American Pilgrimage,  Lessons from Nature,  Spirit-led Life

The Peace, Power, and Challenges of Pilgrimage

Last night marked the eighth night of my pilgrimage.  It has already been simultaneously much more challenging physically than I expected and much more profound spiritually.

I haven’t been camping alone since about the year 2000, and that was at the height of the summer in the great deserts of the Southwest.  I understood traveling and camping in unbelievable heat, but clearly I wasn’t prepared for the cold 40-something degree nights I would find at 7000′ up the side of a mountain.  The physical discomfort has been worth it thus far however, because the spiritual benefits have been notable.  I really didn’t expect to already being feeling such a difference.

When I first heard the call to begin this journey, I guessed that maybe I was supposed to do x, y, and z.  But what I’m discovering is it truly isn’t about the doing.  Pilgrimage is both an inner and an outer journey, and the inner journey is the more profound part.  Inner journeys require long hours of being.  They require being quiet, watching, listening, reflecting, and praying. And this pilgrimage is giving me the space to do this — this not doing thing.

What makes this journey already so profound is the realization that a lot is happening below the surface.  I sense that as I settle into a slower and deeper way of life, I am learning, healing, and growing into the soulful me that I am meant to be.  Also, as I open myself to guidance — at even a very subtle level — fascinating things transpire.  Casual conversations that I initiate with someone walking down the road or taking photos on top of the mountain, quickly verge into deeper discourse about personal heartbreak or connections with the cosmos.  It’s like the superficial is beginning to fall away and only what is real to the heart and soul remain.

In spiritual preparation for the beginning of my physical journey, I’ve spent five nights camping on beautiful Mt. Shasta.  In my particular spot in the midst of the mountain’s forest, I’ve felt the omnipresence of the trees and the bees.  I feel enormous gratitude for these two vastly different but equally significant pieces of the great interconnected creation puzzle.  Both the tree and the bee give more to the planet on a daily basis than most humans do in a month or a year.  The benefits of the oxygen that the great trees exhale with every breath, the moisture they impart, the shade they give, the animal and insect life they harbor, and the great green beauty that they radiate are all so important.  But even deeper than that, I get that they are much wiser and more conscious beings than I’d ever fully appreciated before.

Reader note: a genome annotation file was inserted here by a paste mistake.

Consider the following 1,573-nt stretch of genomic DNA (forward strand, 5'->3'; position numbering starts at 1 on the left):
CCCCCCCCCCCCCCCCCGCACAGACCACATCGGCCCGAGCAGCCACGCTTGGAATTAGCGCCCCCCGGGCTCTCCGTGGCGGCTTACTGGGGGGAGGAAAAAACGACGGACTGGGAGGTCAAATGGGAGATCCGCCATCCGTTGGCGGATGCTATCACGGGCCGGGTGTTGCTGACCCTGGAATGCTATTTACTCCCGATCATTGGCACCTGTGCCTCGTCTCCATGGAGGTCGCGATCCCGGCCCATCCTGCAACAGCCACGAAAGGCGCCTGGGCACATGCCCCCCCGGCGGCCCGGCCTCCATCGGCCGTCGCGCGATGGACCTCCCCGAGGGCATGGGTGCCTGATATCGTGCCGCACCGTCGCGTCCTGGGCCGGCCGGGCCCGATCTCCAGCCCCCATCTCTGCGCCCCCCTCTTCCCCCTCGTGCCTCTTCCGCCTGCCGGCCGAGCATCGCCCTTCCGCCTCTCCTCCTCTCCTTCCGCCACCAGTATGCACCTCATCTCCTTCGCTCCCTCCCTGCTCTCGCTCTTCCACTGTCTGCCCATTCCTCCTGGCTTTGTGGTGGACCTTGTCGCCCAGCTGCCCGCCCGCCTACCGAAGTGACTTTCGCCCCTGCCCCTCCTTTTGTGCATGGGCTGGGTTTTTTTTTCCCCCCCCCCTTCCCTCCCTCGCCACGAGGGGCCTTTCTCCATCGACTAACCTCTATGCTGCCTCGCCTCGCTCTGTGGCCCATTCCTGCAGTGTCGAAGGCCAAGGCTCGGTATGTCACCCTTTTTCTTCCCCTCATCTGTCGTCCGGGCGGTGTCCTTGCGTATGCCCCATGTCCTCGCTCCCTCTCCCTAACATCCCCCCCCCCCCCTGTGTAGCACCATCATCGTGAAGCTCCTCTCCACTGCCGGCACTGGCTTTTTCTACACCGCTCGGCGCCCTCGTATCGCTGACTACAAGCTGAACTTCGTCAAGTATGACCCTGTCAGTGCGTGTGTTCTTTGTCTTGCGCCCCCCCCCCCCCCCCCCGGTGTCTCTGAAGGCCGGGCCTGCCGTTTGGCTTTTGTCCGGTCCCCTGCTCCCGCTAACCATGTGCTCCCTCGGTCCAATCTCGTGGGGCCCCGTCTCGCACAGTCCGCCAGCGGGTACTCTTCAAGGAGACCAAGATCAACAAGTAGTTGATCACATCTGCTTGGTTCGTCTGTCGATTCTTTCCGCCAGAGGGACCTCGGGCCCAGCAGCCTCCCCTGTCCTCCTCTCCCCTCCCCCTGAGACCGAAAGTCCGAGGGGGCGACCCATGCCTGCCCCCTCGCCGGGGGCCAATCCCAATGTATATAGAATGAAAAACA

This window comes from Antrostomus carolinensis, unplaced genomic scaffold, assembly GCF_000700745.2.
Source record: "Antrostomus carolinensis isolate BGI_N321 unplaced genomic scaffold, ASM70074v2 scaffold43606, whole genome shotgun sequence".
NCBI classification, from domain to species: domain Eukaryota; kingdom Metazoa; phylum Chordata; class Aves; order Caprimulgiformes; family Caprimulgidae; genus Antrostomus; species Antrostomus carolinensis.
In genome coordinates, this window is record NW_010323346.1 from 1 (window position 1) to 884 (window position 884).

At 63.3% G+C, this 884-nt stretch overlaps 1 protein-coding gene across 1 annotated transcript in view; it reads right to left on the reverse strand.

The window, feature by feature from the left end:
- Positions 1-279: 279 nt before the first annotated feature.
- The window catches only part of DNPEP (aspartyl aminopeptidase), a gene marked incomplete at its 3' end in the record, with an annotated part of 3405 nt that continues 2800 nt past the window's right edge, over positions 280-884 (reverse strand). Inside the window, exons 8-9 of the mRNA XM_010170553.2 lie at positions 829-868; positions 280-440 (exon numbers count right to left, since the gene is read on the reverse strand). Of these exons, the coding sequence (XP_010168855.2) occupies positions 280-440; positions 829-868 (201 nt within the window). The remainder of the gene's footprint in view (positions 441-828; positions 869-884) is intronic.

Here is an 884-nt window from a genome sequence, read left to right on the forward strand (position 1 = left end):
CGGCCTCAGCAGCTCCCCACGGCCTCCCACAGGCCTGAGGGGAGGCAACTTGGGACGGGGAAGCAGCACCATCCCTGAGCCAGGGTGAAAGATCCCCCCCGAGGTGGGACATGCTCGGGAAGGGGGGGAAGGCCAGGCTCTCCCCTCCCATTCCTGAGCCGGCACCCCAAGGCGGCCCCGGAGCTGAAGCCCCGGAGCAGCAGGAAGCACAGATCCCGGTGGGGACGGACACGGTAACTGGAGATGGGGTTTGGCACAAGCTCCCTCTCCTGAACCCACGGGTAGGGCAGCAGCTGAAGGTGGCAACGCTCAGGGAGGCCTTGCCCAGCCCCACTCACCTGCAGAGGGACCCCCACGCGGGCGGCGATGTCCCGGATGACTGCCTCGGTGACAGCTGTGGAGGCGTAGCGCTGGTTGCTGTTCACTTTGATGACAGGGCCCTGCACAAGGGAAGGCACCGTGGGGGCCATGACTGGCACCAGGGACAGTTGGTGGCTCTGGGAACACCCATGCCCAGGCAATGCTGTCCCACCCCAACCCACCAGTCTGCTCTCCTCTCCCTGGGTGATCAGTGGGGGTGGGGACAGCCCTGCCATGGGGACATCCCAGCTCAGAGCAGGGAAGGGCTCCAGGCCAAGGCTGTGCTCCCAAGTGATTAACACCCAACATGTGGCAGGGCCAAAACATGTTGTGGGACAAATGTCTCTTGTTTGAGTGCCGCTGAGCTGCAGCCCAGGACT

The trees in a forest are not an aggregate of thousands of individuals; rather they are one great community.  They are interconnected on so many levels, the entanglement of their roots being only one.

Those human beings who like things neat and orderly might be a bit uncomfortable with the “mess” of an old forest.  Amidst all the tall and majestic pines and firs is a litter of fallen twigs and branches as well as the great fallen bodies of their dead comrades and relatives.  People tend to have a horror of death; they want to keep it hidden.  But here in the forest, death is on display everywhere, totally intermingled with life.  Huge giants lay sprawled all cattywampus everywhere.  Some look freshly fallen while others are in active disintegration.  Some are only visible by the neat line of mulch they’ve left  behind.

I have the strong feeling that this display of death and decay disturbs the living trees not in the least.  In their great wisdom they know that those fallen bodies nourish the soil, quite literally creating fertile ground for the next several generations of trees.

What lessons we can learn from nature.

So, on this pilgrimage sometimes I am physically journeying, and sometimes I am still.  Sometimes I am in the midst of nature’s grandeur, and sometimes I’m in the midst of fast-moving traffic as I drive a new friend to Sacramento because his rental car died and he has a plane to catch.  Sometimes I’m resting in my tent or sitting on a fallen log, and sometimes I’m “in civilization” writing in a cafe.  Sometimes I’m washing my pots and pans, and sometimes I’m gazing at the unbelievably gorgeous Milky Way spread gloriously across the sky.  When I worried about those times I was away from nature, my friend Tahir wisely said, “It’s all about the intention.”

One thing is sure, gradually the superficial is starting to fall away as the deeper Spirit-led life unfolds.  I can feel the difference down in the depth of my being.

My prayer is that I live this way even when the pilgrimage is complete.